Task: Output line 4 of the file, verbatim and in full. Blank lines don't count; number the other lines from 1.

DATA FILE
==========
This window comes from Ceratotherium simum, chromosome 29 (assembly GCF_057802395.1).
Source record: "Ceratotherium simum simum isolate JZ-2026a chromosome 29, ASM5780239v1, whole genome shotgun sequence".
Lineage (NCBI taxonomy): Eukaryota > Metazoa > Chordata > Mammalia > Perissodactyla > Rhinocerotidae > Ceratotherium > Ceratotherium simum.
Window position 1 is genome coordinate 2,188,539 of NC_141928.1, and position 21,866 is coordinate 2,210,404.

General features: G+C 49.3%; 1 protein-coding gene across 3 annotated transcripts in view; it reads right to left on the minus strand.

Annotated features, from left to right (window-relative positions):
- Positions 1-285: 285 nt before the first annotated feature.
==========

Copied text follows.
Window position 1 is genome coordinate 2,188,539 of NC_141928.1, and position 21,866 is coordinate 2,210,404.